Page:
Trouble with technology victory
yeah, i'm pretty new to the game, and whenever i try to go for a technology victory on king difficulty i always get ahead in culture or economy instead of technology. so if anyone could fill me in on a general guide for a technology victory, not for any specific civ, that would be cool. thanks.
theirs some ways to get technology faster
-Get great scietists
-Trade/buy techs with the other players by offering peace
-make your city only research science
-get knowledge of a tech by taking over a hut/bard village/ or enemies city
-some civs also already start with a tech, at hand
-mmmm...build libraries, universities to help the science research
-...and the easiest way find the city of atlatis, which gives you +3 techs..
You will need to keep up the economy and culture too. Culture to get great people and avoid flipping, and economy so you can rush buildings.
You shouldn't get an econ victory if you keep spending all your money. It's very unlikely that you will get a cultural victory before a tech one if you don't plan it, and you research to space as efficiently as possible.
As a benchmark, if its taking you longer than 2000 to send the spacestation you are aren't micromanaging and researching as well as you should. There are a few threads with tips for each here somewhere.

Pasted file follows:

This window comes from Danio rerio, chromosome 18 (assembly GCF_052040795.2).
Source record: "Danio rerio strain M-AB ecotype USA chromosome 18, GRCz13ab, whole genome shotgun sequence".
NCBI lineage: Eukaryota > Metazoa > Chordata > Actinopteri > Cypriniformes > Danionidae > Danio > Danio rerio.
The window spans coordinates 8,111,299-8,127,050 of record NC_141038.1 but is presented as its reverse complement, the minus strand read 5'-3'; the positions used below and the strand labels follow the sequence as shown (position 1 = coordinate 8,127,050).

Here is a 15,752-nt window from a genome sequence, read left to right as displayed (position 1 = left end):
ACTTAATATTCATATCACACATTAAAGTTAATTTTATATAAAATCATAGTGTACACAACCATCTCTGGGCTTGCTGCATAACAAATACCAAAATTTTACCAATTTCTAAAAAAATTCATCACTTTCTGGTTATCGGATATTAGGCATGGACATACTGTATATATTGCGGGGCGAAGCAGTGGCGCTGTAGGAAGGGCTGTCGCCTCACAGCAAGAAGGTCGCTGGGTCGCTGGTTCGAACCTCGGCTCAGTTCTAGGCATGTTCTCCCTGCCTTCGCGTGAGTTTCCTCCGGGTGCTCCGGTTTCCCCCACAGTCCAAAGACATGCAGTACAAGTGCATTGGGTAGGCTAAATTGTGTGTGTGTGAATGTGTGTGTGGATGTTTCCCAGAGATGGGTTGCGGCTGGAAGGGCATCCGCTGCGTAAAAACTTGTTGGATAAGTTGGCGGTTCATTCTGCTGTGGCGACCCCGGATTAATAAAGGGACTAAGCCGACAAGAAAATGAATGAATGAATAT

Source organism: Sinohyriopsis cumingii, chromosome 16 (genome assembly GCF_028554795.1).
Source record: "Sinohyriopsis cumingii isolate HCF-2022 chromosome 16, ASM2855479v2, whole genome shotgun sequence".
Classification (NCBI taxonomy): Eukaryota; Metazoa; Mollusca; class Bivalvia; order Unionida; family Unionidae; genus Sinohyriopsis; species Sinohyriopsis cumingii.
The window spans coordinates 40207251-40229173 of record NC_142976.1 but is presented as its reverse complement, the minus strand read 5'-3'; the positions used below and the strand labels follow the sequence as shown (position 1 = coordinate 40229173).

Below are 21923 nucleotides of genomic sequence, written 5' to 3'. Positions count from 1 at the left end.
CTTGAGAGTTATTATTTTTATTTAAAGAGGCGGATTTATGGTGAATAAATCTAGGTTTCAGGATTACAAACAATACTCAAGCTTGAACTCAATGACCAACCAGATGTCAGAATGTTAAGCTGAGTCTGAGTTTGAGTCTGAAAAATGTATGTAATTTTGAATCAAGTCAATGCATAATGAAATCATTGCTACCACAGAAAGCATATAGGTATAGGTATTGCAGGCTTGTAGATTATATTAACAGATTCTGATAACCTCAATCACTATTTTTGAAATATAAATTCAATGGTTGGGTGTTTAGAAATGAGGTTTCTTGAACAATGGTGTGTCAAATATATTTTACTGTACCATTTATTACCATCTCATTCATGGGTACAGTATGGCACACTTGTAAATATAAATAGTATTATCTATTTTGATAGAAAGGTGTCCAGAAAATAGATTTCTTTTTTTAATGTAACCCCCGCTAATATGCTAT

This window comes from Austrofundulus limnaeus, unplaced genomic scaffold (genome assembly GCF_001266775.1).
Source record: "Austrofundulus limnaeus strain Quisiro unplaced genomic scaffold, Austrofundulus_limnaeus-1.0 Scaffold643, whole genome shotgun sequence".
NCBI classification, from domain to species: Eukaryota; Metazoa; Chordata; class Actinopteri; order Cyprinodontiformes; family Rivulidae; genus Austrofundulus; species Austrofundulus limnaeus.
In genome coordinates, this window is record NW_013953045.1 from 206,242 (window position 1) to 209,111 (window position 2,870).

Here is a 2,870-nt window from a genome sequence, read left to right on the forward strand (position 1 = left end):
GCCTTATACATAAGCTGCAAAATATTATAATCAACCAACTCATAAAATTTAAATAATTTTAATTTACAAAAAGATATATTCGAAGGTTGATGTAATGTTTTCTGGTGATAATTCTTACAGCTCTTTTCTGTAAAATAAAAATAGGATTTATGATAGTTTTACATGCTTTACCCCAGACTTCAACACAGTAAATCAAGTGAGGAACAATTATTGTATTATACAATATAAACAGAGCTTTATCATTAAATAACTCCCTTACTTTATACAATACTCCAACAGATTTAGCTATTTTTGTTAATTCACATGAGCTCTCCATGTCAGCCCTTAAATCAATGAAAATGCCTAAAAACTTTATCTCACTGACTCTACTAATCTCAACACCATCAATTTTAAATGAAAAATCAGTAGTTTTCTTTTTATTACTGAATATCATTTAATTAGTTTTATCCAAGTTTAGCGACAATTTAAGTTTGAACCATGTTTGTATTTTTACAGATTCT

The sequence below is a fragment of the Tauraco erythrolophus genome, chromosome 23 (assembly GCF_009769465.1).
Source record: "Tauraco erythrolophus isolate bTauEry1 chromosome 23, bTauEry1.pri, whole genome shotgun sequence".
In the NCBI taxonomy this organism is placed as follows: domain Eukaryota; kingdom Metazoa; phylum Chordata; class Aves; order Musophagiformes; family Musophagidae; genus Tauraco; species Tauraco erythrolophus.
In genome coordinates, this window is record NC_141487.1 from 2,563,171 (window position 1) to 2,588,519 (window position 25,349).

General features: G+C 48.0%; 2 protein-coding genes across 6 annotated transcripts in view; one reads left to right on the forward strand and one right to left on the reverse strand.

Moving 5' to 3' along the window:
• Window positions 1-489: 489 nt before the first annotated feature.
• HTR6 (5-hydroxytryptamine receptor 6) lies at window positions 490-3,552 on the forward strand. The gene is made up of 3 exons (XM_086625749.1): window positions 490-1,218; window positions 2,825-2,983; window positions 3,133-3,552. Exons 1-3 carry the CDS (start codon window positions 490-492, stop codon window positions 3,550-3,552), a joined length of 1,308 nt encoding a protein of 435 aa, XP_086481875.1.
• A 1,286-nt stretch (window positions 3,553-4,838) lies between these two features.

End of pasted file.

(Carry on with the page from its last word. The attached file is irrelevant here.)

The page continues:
The most obvious way to a tech victory would be to suggest playing as the Japanese since they get so many tech advantages. But they fall behind on other stuff.
Try playing as the azteks, their temples produce +3 science (you can get temples just as early and cheap as libraries, and the librariess won't up your culture like the temples will), and they're damn good at fighting and economy too!
My SP games last much longer than the games most people here describe, and I'm new to the game, so this may or may not be good advice, but I don't worry too much about who is leading in the middle of the game. I find that by building a good infrastructure, you will often have your choice of victories in the late game.
If you have a strong cultural and economic lead, you can translate this into a tech victory by flipping cities with your culture and rushing buildings, units or wonders with your cash reserves, especially if you don't plan on using that cash for an economic victory. Another great use for your surplus cash is to send the strongest AI civ military to battle the tech leader, or even send the tech leader after the military if that's cheaper.
Having that extra cash can even come in handy when you think you've been beaten. Even if the other civ launches their spacecraft before yours is fully stocked, you can beat them to Alpha Centauri by rushing more engines and fuel onto your craft.
Yeah, my strategy lacks economy. I'll give it that, but I do have fun playing it.
Ok, I'll try to give some advice about tech victory. This is what I would have liked if someone explained it to me, but this is not a "strat" or "walk-through", it's just an explanation of how the game works.
The thing to understand in the beginning is that it is possible to "focus" a city differently depending on your long term goal. This is true regardless if you use the "focus on science"-manage option, or manually deploy your workers.
If you focus on science output, you will get a lot of science, but in a small city, without any buildings to help your science output (libraries, courthouses etc), the science output will be very low.